That’s what drives us

Millions of people around the world are looking for positive social change and for answers to the question of how humanity in the age of globalization can provide space to the central values peace, justice and the integrity of Creation. Globalization confronts us with three major challenges that need to be addressed by governments, corporations, civil society and other actors:

  1. Globalization must produce benefits for all people in all countries and minimize its drawbacks. Positive effects do not happen automatically or are inherent to globalization – we all need to create the conditions for good things to happen.
  2. We must take seriously the concern of people that globalization may lead to environmental depletion, social decline and political instability, in rich as well as in poor countries. We need to consistently find ways to make the world economy serve the common values of all people, not vice versa.
  3. And finally the complexity of globalization must not be used as an excuse to evade the responsibility to find new ways of cooperation in the interest of all people and countries.

These challenges must be dealt with by governments, corporations, civil society and international institutions in different ways:

  • Government policies should be conducive to sustainable development and a globalization with a human face. By their participation in international committees, they should ensure that countries with sustainable and people-friendly economies do not suffer competitive disadvantages. By cooperating with organizations of civil society, they can increase their area of influence and put their decisions on a broader basis.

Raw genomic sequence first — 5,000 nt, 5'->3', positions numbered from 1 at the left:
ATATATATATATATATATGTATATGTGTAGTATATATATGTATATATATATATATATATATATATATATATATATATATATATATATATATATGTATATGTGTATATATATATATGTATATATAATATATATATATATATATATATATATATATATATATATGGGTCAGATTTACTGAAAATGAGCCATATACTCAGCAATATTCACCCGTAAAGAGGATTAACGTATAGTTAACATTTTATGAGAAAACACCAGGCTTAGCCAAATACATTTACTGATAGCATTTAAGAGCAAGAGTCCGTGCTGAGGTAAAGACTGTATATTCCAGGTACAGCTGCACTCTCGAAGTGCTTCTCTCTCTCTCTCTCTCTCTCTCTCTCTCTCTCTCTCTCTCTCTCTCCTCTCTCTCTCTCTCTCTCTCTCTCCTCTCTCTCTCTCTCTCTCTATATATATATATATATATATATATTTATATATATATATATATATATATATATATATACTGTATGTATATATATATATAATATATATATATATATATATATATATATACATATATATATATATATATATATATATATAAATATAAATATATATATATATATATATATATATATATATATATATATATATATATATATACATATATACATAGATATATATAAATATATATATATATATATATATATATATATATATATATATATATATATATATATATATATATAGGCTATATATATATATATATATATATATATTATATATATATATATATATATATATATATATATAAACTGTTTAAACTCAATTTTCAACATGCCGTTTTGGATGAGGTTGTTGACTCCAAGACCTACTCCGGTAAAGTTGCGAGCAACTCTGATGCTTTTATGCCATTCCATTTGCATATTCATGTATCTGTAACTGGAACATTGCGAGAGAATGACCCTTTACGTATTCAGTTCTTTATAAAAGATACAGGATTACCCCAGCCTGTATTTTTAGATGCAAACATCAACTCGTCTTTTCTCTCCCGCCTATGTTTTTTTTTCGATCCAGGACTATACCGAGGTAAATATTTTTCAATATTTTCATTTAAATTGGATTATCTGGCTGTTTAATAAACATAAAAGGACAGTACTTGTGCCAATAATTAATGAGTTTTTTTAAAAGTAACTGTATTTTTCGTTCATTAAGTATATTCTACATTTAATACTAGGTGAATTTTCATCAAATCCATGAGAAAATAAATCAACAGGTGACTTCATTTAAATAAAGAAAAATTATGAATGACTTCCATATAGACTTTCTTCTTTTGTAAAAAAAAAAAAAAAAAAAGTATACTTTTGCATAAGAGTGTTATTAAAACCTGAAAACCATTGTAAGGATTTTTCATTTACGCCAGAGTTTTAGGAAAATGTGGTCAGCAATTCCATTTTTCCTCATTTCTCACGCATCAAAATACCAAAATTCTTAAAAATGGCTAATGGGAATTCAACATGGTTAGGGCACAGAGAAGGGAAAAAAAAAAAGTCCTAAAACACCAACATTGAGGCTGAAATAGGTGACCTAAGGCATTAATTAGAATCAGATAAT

• International businesses are confronted with a variety of country-specific contexts. They have to deal with a great diversity of cultures, religions, political and social conditions as well as legal systems. The challenge is to be competitive, respect local customs, and at the same time not to violate internationally accepted norms.
  • Civil society organizations committed to sustainable development have traditionally focused on social assistance and resource transfers. To stay relevant, they will have to expand their political agenda to include more complex factors such as trade and investment, international financial flows, environment and migration. Organizations of civil society in the old industrial countries will have to deal with the consequences of the globalization opposition, because it has had a negative effect on the willingness of multilateral cooperation.
  • Multilateral institutions will be challenged in particular with regard to their attitude towards participation and transparency. The involvement of civil society in its decisions is marginal to non-existent, apart from the Economic and Social Council of the United Nations, where only a few selected can obtain consultative status.